Ctrl: An Unnecessary Invention

Caio Brighenti, Maroon-News Staff

Necessity is the mother of invention. So goes the phrase that we use to explain the seemingly unstoppable progression of technology. We have a problem, we find a way to fix it. As long as we continue to have problems, we’ll continue to outsmart them and find new ways to think of them. Such is the origin of the smartphone—a mobile communication and productivity device borne out of an increasingly connected and interdependent world.

But, it seems this law does not always hold true. This year’s latest smartphone trend comes from a baffling lack of necessity.

Each year has its new phone trend. Last year’s was the notch, which, after debuting on the highly mocked iPhone X went on to feature in nearly every flagship phone throughout the year. The year before that it was including multiple rear-facing cameras, in order to enable the new “portrait mode” photography. This year, the early frontrunner for the phone trend of the year is the new wave of foldable phones.

For those who haven’t heard of foldable phones before, they’re basically exactly what they sound like. Imagine a small tablet that you could fold on itself to make it half as wide and twice as thick. In a way that feels impossible, the very screen of the phone folds, unlike classic flip-phones where you have two distinct pieces. The result is a marvel of engineering, but functionally a halfway house between a phone and a tablet.

I find myself asking what this new technology accomplishes. Perhaps it solves the problem of having to carry both a phone and a tablet? Though, I’m not quite sure how many people feel both devices are simply too much to carry. Okay, well then maybe it’s addressing the problem of people having to shell out money for each of the devices separately, despite having many similar uses. Unfortunately, if pricing is your concern then this certainly won’t solve that problem for you—a foldable phone will cost you $2,000 at the very least. I truly don’t see the benefits of these devices, aside from looking really cool.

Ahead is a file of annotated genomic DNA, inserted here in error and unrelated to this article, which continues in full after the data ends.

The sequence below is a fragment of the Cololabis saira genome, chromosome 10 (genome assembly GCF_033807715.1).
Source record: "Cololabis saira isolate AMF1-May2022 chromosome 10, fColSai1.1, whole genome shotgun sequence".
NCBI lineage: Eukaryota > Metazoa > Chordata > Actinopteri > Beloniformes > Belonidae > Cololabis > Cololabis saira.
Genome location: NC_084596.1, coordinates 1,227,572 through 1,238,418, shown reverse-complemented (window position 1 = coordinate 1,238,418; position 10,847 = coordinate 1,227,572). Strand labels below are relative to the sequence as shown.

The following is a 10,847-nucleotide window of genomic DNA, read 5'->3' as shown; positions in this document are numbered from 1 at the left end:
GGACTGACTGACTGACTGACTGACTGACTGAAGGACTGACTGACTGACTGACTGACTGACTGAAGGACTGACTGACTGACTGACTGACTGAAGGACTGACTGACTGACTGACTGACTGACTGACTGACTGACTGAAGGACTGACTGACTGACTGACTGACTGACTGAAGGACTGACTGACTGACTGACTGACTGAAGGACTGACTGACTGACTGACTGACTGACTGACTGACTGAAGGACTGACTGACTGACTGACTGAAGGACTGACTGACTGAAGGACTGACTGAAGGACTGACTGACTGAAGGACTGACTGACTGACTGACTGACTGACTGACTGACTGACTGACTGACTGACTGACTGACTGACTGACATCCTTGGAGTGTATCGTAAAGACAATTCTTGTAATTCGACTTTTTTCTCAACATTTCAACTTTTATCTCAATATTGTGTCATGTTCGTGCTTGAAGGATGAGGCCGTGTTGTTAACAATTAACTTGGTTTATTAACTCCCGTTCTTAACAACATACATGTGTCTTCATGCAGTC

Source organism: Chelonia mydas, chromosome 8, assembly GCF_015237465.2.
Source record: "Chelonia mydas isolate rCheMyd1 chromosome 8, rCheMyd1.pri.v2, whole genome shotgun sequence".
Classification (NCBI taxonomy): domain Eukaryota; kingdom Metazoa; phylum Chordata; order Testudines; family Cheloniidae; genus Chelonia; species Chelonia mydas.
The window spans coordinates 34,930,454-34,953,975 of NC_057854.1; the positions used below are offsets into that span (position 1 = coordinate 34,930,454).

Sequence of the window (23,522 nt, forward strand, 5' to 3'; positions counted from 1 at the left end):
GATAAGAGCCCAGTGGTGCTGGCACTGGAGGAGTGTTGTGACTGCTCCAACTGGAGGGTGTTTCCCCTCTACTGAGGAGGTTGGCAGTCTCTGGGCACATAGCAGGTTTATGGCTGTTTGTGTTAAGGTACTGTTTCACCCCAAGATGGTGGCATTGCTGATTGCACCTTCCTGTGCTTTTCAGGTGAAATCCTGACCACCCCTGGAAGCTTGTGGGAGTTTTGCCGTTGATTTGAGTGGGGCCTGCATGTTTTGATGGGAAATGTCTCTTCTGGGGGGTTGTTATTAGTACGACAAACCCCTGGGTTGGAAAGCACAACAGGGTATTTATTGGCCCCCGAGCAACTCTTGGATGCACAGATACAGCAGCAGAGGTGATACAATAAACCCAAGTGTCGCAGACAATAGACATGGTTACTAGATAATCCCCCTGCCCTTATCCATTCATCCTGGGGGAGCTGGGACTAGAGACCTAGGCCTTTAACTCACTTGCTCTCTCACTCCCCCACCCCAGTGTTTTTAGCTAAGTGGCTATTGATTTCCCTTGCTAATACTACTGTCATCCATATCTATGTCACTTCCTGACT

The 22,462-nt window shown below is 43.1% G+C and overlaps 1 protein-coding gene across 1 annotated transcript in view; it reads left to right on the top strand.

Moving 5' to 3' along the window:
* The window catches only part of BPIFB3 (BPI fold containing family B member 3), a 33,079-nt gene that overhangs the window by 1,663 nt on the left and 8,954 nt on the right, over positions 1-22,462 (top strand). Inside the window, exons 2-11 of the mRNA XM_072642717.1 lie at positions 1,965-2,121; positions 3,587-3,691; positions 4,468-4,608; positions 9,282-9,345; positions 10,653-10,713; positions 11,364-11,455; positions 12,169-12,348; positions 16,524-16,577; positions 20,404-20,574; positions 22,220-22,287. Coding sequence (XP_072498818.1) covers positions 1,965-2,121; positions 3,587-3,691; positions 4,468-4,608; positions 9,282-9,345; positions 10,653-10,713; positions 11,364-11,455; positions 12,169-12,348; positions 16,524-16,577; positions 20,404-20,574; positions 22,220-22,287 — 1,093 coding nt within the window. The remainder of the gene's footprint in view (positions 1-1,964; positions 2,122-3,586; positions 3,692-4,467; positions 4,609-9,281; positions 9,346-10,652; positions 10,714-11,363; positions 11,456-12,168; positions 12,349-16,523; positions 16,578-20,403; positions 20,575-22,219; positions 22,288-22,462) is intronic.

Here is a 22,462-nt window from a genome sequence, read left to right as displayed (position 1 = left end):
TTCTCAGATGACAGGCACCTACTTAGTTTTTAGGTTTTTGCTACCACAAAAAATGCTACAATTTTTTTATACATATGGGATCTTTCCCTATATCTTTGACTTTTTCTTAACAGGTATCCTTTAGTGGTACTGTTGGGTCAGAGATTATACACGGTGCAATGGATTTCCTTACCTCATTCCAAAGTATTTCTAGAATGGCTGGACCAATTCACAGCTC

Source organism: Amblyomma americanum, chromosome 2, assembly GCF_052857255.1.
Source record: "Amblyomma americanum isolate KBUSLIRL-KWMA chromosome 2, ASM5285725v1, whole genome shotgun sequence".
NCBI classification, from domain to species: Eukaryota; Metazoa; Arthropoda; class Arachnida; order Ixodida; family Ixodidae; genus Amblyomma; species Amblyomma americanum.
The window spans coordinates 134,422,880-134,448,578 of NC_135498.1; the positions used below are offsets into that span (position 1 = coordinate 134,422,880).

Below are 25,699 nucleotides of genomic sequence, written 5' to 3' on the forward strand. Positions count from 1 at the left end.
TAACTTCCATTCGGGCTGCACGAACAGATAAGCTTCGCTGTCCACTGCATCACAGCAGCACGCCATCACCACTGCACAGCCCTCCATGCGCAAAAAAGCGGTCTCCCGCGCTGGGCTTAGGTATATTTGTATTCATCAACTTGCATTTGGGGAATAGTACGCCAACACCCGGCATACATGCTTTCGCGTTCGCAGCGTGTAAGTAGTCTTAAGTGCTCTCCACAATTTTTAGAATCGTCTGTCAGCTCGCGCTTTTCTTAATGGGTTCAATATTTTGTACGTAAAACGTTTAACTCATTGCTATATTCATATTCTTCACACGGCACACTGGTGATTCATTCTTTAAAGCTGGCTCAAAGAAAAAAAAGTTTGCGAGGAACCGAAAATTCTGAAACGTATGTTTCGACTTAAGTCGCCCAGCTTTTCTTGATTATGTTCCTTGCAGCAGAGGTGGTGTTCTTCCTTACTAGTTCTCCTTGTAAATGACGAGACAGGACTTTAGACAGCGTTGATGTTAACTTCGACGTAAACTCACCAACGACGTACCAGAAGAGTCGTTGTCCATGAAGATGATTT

It’s not even that I’m against companies radically rethinking technology. In fact, I’ve always been an early adopter, even when it costs me. I still have the very first smartwatch Motorola sold, and Microsoft’s disastrous initial foray into the ultra-portable tablet/laptop hybrid: the Surface RT. In retrospect, both of these devices were failures, but they represented genuinely exciting prospects for what technology might come to look like soon, even if they weren’t quite ready yet.

Foldable phones, on the other hand, make no attempt to rethink how we interact with technology, bringing nothing new to the table. Sure, the first looks at Oppo’s, Mate’s and Samsung’s devices look stunning, but that’s really all there is to it. Clearly, these products are the result of companies looking for ways to retrofit smartphones with this admittedly impressive new technology. If these devices are to be anything more than funky phones, they’ll have to spend time legitimately considering what foldable technology can bring to users, and not just how cool they can make the latest Galaxy look.

Contact Caio Brighenti at [email protected]